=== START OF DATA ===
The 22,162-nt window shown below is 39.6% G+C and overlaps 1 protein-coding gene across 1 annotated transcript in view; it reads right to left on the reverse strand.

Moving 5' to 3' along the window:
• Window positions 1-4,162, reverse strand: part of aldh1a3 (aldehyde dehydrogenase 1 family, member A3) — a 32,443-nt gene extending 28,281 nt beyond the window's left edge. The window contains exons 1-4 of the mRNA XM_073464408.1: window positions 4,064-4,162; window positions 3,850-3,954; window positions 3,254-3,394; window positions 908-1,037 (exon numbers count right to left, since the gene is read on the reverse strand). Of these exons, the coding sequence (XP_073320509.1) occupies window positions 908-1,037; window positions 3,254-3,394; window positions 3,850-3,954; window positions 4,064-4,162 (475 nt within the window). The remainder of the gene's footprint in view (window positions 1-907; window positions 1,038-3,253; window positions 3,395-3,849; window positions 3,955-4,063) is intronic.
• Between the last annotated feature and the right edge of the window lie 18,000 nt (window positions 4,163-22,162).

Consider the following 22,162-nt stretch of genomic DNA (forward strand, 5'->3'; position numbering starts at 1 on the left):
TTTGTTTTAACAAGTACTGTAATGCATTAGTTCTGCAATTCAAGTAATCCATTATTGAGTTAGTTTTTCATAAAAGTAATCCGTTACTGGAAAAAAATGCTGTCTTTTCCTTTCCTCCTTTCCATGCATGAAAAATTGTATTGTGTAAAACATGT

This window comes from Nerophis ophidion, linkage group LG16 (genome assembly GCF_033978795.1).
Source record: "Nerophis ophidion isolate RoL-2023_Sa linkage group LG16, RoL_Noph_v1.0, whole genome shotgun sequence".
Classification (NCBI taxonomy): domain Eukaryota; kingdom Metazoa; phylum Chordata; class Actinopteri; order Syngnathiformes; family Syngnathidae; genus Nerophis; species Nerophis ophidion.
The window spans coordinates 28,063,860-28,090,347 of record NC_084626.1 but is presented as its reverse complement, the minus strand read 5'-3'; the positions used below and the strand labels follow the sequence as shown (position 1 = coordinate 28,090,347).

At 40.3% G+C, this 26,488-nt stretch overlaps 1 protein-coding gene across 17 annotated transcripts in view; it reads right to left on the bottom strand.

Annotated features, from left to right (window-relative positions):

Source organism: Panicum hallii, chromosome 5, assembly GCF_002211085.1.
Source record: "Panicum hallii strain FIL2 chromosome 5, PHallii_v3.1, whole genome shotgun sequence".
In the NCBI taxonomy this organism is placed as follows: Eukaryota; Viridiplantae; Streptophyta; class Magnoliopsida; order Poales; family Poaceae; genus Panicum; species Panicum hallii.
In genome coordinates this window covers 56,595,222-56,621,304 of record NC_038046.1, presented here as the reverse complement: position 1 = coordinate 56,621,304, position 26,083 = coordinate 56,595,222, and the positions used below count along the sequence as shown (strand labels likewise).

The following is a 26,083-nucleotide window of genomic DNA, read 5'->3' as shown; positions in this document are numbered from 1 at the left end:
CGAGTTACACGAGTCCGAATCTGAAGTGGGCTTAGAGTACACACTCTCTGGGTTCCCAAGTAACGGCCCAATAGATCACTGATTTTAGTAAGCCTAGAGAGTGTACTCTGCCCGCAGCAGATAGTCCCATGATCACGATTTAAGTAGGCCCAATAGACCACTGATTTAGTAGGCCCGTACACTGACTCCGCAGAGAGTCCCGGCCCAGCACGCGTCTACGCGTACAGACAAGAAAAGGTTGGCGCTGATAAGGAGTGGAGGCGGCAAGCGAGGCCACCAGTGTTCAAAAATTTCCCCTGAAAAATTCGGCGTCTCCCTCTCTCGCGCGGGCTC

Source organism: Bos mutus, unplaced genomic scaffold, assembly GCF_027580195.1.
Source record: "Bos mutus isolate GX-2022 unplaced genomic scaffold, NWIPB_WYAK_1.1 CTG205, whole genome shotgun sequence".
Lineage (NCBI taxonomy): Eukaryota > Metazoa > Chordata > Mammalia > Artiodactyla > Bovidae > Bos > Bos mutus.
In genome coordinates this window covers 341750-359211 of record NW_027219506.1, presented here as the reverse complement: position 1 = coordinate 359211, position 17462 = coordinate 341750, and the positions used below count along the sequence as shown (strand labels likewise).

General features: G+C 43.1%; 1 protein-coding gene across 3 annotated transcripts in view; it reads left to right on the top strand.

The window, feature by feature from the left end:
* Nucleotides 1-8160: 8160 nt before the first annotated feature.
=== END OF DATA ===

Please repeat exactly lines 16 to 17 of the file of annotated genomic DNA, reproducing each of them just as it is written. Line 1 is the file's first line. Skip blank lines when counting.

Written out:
In genome coordinates this window covers 56,595,222-56,621,304 of record NC_038046.1, presented here as the reverse complement: position 1 = coordinate 56,621,304, position 26,083 = coordinate 56,595,222, and the positions used below count along the sequence as shown (strand labels likewise).

The following is a 26,083-nucleotide window of genomic DNA, read 5'->3' as shown; positions in this document are numbered from 1 at the left end: